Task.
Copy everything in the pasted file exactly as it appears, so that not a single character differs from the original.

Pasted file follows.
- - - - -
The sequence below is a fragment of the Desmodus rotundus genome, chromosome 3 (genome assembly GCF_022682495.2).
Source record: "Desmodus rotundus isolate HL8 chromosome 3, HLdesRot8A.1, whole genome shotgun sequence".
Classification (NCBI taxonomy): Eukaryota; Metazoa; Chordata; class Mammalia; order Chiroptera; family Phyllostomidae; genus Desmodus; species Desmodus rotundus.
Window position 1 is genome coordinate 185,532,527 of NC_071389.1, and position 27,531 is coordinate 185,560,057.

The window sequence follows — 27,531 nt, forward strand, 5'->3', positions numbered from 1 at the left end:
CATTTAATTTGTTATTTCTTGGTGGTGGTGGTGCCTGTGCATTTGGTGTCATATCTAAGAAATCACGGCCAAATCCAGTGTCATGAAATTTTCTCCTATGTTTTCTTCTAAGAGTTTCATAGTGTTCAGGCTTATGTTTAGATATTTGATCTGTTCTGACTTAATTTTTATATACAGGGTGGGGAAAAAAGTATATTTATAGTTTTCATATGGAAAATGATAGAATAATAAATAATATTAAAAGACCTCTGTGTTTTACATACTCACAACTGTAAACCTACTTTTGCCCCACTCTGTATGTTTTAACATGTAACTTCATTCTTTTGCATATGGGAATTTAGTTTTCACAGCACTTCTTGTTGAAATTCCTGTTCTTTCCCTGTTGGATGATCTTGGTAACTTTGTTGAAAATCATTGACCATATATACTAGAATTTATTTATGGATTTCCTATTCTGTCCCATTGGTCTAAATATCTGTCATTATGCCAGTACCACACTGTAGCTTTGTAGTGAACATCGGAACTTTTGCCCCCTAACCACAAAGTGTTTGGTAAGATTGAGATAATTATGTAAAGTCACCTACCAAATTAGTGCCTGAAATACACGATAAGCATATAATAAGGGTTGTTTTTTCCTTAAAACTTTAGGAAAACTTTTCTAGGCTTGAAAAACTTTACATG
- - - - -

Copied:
The sequence below is a fragment of the Desmodus rotundus genome, chromosome 3 (genome assembly GCF_022682495.2).
Source record: "Desmodus rotundus isolate HL8 chromosome 3, HLdesRot8A.1, whole genome shotgun sequence".
Classification (NCBI taxonomy): Eukaryota; Metazoa; Chordata; class Mammalia; order Chiroptera; family Phyllostomidae; genus Desmodus; species Desmodus rotundus.
Window position 1 is genome coordinate 185,532,527 of NC_071389.1, and position 27,531 is coordinate 185,560,057.

The window sequence follows — 27,531 nt, forward strand, 5'->3', positions numbered from 1 at the left end:
CATTTAATTTGTTATTTCTTGGTGGTGGTGGTGCCTGTGCATTTGGTGTCATATCTAAGAAATCACGGCCAAATCCAGTGTCATGAAATTTTCTCCTATGTTTTCTTCTAAGAGTTTCATAGTGTTCAGGCTTATGTTTAGATATTTGATCTGTTCTGACTTAATTTTTATATACAGGGTGGGGAAAAAAGTATATTTATAGTTTTCATATGGAAAATGATAGAATAATAAATAATATTAAAAGACCTCTGTGTTTTACATACTCACAACTGTAAACCTACTTTTGCCCCACTCTGTATGTTTTAACATGTAACTTCATTCTTTTGCATATGGGAATTTAGTTTTCACAGCACTTCTTGTTGAAATTCCTGTTCTTTCCCTGTTGGATGATCTTGGTAACTTTGTTGAAAATCATTGACCATATATACTAGAATTTATTTATGGATTTCCTATTCTGTCCCATTGGTCTAAATATCTGTCATTATGCCAGTACCACACTGTAGCTTTGTAGTGAACATCGGAACTTTTGCCCCCTAACCACAAAGTGTTTGGTAAGATTGAGATAATTATGTAAAGTCACCTACCAAATTAGTGCCTGAAATACACGATAAGCATATAATAAGGGTTGTTTTTTCCTTAAAACTTTAGGAAAACTTTTCTAGGCTTGAAAAACTTTACATG